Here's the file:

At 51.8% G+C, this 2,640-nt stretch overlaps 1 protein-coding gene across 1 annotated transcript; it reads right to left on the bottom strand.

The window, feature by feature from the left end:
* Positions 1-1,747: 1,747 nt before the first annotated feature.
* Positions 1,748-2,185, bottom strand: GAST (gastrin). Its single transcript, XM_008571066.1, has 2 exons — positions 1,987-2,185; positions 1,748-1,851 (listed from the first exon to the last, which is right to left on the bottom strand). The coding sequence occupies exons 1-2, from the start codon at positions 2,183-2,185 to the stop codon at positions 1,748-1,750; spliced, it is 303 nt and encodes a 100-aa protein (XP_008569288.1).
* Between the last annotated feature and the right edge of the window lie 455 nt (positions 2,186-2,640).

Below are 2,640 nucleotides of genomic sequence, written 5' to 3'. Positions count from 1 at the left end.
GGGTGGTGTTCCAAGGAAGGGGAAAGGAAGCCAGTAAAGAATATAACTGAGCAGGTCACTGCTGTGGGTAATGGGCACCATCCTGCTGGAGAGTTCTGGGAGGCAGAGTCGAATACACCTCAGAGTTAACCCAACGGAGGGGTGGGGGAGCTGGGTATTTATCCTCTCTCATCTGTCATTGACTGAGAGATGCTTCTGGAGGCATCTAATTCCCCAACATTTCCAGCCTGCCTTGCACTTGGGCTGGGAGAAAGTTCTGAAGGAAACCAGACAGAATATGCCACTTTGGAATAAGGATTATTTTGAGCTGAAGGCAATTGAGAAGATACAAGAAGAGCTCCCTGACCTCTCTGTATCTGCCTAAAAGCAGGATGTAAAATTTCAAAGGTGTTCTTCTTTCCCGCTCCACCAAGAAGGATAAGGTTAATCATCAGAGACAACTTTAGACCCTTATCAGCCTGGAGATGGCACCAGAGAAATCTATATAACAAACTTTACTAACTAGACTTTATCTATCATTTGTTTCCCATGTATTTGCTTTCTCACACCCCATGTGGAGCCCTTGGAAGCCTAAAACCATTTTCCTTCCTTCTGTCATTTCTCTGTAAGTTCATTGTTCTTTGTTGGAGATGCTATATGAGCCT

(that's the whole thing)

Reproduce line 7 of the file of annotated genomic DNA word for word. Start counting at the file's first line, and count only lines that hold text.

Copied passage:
GGGTGGTGTTCCAAGGAAGGGGAAAGGAAGCCAGTAAAGAATATAACTGAGCAGGTCACTGCTGTGGGTAATGGGCACCATCCTGCTGGAGAGTTCTGGGAGGCAGAGTCGAATACACCTCAGAGTTAACCCAACGGAGGGGTGGGGGAGCTGGGTATTTATCCTCTCTCATCTGTCATTGACTGAGAGATGCTTCTGGAGGCATCTAATTCCCCAACATTTCCAGCCTGCCTTGCACTTGGGCTGGGAGAAAGTTCTGAAGGAAACCAGACAGAATATGCCACTTTGGAATAAGGATTATTTTGAGCTGAAGGCAATTGAGAAGATACAAGAAGAGCTCCCTGACCTCTCTGTATCTGCCTAAAAGCAGGATGTAAAATTTCAAAGGTGTTCTTCTTTCCCGCTCCACCAAGAAGGATAAGGTTAATCATCAGAGACAACTTTAGACCCTTATCAGCCTGGAGATGGCACCAGAGAAATCTATATAACAAACTTTACTAACTAGACTTTATCTATCATTTGTTTCCCATGTATTTGCTTTCTCACACCCCATGTGGAGCCCTTGGAAGCCTAAAACCATTTTCCTTCCTTCTGTCATTTCTCTGTAAGTTCATTGTTCTTTGTTGGAGATGCTATATGAGCCT